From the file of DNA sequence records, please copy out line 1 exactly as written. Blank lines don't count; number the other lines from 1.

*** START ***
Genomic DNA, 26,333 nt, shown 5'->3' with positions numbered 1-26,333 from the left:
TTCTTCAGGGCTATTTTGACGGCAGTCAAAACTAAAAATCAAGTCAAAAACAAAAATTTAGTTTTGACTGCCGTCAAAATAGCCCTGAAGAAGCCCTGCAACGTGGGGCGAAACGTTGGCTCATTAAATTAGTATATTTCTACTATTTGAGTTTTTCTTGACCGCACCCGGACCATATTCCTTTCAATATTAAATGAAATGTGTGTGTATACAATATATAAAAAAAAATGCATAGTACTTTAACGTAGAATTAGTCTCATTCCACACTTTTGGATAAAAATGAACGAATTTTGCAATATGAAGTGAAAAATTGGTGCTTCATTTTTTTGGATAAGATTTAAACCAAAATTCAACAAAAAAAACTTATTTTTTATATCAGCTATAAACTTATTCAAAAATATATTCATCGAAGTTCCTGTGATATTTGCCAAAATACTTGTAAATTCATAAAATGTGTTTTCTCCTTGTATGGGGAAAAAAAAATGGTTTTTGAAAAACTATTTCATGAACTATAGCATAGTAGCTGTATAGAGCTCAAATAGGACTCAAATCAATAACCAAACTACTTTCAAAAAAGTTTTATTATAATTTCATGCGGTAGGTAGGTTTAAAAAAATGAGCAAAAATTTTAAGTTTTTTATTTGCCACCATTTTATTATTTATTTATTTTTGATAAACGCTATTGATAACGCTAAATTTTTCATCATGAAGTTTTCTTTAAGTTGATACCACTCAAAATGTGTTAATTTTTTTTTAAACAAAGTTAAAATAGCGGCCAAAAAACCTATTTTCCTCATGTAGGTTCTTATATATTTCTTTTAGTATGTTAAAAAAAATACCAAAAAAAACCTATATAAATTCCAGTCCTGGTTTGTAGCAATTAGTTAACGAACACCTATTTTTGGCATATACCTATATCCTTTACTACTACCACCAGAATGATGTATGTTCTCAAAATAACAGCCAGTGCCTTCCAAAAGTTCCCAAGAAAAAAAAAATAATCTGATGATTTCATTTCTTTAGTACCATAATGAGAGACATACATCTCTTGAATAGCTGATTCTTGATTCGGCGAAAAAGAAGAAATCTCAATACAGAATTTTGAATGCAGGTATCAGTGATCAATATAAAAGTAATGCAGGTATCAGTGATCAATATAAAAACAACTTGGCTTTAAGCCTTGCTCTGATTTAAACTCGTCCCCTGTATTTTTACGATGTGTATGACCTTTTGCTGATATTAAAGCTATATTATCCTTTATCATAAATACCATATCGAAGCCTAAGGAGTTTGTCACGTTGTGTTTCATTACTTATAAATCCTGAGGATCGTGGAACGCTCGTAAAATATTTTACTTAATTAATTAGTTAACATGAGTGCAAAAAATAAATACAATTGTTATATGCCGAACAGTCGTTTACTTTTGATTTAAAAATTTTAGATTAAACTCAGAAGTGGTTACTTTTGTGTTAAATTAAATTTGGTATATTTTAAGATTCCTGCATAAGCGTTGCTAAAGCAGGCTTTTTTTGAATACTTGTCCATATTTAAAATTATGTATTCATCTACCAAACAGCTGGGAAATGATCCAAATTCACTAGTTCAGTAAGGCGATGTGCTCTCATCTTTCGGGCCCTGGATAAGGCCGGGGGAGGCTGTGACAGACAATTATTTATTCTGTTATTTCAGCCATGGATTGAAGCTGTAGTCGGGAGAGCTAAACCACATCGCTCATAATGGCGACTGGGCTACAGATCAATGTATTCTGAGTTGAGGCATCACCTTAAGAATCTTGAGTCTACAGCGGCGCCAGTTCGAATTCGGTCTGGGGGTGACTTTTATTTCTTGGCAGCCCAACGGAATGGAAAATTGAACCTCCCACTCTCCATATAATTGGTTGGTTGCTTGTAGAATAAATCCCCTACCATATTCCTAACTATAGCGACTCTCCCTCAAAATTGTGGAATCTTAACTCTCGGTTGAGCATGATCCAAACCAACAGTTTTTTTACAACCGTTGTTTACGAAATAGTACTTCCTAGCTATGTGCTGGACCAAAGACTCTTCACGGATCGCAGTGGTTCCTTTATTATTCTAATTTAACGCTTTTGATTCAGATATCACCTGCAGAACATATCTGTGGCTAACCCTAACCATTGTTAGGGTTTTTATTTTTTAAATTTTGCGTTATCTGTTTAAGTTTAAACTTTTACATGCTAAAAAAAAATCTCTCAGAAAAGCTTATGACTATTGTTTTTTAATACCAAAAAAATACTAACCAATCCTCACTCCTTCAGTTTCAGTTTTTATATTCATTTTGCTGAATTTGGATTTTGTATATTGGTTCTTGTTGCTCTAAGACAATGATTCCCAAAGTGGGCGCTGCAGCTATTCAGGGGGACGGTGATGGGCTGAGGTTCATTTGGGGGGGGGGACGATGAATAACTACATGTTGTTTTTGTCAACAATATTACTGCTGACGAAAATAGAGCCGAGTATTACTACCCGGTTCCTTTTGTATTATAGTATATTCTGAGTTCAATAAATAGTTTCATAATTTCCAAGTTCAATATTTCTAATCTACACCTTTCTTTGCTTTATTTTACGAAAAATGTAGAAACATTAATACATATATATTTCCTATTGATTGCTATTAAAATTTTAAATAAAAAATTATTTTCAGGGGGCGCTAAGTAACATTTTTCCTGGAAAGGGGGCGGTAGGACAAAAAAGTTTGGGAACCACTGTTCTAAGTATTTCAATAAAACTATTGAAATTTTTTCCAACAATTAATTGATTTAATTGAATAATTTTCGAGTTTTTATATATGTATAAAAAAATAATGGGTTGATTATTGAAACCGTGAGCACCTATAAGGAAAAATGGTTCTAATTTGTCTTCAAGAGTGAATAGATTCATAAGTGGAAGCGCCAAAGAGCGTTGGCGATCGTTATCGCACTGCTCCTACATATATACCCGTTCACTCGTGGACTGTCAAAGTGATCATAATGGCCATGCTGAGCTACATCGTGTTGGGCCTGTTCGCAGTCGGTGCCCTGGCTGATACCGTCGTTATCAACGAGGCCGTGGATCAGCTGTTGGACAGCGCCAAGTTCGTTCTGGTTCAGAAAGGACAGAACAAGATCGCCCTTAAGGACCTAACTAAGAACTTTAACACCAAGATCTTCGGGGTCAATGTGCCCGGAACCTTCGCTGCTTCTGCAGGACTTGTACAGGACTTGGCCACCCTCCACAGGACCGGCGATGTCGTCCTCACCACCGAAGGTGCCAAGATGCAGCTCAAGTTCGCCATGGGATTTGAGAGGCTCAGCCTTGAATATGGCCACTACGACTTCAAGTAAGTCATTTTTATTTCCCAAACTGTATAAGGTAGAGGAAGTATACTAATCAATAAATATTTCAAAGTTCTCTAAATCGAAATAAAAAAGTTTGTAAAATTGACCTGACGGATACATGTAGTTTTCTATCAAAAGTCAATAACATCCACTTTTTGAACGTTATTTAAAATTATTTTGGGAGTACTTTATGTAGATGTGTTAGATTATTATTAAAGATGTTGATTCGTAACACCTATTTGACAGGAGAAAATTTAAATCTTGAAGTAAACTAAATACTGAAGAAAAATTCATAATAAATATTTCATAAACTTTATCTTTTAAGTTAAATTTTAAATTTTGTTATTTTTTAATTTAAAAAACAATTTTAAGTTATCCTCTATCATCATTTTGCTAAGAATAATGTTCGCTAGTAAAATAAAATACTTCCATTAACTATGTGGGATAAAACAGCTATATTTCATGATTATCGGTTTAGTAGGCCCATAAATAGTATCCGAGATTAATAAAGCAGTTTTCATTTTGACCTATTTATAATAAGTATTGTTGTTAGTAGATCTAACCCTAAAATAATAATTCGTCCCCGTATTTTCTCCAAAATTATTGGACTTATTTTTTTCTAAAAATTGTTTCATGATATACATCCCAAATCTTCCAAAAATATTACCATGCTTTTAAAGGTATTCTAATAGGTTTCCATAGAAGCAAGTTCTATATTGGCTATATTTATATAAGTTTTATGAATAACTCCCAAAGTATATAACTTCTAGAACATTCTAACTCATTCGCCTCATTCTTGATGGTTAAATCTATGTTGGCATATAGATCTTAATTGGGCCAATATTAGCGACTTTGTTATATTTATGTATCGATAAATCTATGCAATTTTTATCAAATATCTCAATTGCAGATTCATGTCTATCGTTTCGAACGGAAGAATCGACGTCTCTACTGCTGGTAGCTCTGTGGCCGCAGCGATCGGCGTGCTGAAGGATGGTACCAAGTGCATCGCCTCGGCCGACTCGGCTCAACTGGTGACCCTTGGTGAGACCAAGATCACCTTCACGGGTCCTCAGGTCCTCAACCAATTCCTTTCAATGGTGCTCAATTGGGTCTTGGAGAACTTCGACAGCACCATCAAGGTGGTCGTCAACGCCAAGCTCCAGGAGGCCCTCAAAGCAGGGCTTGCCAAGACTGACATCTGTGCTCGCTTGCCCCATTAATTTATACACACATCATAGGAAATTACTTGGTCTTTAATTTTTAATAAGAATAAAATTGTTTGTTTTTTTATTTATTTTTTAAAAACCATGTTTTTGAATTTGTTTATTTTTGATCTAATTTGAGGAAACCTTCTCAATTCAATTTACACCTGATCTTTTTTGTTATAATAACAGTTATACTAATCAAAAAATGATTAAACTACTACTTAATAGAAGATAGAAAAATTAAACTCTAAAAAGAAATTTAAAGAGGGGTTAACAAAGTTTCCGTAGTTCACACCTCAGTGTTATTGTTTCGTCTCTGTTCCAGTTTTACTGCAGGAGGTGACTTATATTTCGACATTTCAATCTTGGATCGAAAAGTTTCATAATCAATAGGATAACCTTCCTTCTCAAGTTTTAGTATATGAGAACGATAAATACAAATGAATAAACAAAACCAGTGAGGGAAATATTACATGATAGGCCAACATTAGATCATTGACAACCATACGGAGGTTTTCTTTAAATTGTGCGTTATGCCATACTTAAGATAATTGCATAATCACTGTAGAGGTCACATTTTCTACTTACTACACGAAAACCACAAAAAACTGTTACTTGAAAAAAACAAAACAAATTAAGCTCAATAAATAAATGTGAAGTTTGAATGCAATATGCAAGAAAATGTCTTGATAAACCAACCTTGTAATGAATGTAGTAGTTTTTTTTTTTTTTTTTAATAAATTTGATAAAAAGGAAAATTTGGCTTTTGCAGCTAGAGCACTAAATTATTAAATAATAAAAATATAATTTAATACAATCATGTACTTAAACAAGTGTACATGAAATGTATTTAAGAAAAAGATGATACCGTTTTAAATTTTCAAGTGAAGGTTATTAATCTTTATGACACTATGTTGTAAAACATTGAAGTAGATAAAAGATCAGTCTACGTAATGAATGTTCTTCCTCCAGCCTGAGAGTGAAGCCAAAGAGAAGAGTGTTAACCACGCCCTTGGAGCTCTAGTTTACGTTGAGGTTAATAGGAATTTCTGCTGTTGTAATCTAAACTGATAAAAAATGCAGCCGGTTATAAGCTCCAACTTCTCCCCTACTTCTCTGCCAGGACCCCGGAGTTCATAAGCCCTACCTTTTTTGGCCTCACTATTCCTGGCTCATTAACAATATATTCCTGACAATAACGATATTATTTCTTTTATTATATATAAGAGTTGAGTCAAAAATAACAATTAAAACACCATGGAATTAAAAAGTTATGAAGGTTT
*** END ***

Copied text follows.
Genomic DNA, 26,333 nt, shown 5'->3' with positions numbered 1-26,333 from the left: